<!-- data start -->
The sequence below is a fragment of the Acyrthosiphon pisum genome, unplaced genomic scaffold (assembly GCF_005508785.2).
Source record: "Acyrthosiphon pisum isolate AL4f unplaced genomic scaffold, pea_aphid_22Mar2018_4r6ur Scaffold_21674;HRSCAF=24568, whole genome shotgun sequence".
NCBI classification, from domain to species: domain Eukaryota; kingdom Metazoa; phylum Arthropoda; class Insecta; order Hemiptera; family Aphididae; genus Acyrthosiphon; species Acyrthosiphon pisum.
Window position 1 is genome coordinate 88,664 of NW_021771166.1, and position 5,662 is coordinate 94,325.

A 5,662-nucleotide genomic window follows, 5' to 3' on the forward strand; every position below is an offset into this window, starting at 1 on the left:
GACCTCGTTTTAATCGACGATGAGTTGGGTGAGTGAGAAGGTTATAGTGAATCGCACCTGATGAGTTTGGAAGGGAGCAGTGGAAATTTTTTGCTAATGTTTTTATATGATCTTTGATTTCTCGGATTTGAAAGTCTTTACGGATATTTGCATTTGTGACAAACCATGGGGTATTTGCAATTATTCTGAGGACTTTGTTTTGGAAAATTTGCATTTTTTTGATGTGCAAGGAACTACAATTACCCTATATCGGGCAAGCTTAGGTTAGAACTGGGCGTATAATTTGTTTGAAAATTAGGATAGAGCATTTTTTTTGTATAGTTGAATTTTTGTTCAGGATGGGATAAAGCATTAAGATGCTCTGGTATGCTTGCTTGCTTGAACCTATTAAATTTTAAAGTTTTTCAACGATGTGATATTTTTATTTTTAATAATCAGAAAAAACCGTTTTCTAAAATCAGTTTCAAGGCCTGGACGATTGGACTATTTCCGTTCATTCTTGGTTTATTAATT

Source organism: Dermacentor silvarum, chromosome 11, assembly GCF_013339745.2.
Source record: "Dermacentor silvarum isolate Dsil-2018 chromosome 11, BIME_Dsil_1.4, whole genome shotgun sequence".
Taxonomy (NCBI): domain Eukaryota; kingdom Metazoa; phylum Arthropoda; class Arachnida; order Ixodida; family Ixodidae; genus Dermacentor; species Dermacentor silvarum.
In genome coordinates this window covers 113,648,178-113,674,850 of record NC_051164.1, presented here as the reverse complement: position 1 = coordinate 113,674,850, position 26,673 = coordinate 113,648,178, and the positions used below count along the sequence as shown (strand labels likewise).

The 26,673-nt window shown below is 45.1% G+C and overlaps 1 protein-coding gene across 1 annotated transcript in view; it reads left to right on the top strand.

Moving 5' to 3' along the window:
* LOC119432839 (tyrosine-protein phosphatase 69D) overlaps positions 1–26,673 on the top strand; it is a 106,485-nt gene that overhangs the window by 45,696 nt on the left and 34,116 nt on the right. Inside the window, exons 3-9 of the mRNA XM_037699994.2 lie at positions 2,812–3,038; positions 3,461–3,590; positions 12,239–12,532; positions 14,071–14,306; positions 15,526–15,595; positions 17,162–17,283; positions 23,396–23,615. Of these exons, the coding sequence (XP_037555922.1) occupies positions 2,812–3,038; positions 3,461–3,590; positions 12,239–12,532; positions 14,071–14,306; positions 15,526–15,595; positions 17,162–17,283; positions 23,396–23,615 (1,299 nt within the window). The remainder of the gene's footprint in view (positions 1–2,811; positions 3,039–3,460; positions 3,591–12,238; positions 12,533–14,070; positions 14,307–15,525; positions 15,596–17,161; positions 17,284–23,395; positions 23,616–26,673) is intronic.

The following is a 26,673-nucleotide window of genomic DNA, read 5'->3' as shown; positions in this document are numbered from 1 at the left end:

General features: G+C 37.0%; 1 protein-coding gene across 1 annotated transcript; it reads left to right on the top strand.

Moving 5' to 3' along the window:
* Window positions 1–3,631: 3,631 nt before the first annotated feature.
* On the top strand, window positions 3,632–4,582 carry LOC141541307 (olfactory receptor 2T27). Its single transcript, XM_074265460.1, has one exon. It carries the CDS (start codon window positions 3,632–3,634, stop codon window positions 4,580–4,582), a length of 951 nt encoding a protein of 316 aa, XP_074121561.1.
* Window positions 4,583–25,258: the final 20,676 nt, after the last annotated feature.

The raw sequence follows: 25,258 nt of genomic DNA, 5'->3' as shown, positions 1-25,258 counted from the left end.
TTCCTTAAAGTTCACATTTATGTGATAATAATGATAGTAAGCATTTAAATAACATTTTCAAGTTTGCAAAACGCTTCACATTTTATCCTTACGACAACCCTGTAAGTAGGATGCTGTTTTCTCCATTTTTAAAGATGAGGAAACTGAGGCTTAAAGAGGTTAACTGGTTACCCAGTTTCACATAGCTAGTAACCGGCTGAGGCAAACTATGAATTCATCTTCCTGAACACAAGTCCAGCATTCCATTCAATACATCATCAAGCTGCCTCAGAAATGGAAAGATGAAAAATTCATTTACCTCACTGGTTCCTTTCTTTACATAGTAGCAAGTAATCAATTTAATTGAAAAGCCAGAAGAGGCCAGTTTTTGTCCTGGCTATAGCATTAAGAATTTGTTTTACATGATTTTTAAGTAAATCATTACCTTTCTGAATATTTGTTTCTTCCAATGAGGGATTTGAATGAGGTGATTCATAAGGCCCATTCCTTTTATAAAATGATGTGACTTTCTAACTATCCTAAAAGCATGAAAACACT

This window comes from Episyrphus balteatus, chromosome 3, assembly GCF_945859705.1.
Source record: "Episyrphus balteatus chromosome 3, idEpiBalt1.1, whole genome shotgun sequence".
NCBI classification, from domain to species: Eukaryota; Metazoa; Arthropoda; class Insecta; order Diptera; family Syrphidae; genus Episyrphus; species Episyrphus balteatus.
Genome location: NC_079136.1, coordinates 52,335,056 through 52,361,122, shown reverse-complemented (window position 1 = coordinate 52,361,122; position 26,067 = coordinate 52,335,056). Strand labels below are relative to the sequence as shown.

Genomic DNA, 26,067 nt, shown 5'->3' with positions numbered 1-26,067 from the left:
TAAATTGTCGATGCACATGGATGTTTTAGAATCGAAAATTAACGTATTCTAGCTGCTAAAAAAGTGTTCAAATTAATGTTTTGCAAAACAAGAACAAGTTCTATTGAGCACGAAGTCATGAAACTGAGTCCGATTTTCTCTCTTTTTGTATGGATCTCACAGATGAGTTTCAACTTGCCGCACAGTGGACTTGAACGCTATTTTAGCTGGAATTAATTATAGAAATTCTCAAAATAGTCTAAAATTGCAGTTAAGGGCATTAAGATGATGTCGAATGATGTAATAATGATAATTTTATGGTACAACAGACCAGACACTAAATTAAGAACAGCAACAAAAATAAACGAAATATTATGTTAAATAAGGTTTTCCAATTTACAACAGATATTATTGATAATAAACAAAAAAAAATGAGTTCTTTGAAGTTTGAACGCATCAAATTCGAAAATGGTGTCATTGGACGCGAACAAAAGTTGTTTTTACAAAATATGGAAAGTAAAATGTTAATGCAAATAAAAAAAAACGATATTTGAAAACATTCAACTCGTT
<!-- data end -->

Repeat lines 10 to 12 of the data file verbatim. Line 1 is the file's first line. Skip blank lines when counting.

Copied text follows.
In genome coordinates this window covers 113,648,178-113,674,850 of record NC_051164.1, presented here as the reverse complement: position 1 = coordinate 113,674,850, position 26,673 = coordinate 113,648,178, and the positions used below count along the sequence as shown (strand labels likewise).

The 26,673-nt window shown below is 45.1% G+C and overlaps 1 protein-coding gene across 1 annotated transcript in view; it reads left to right on the top strand.

Moving 5' to 3' along the window: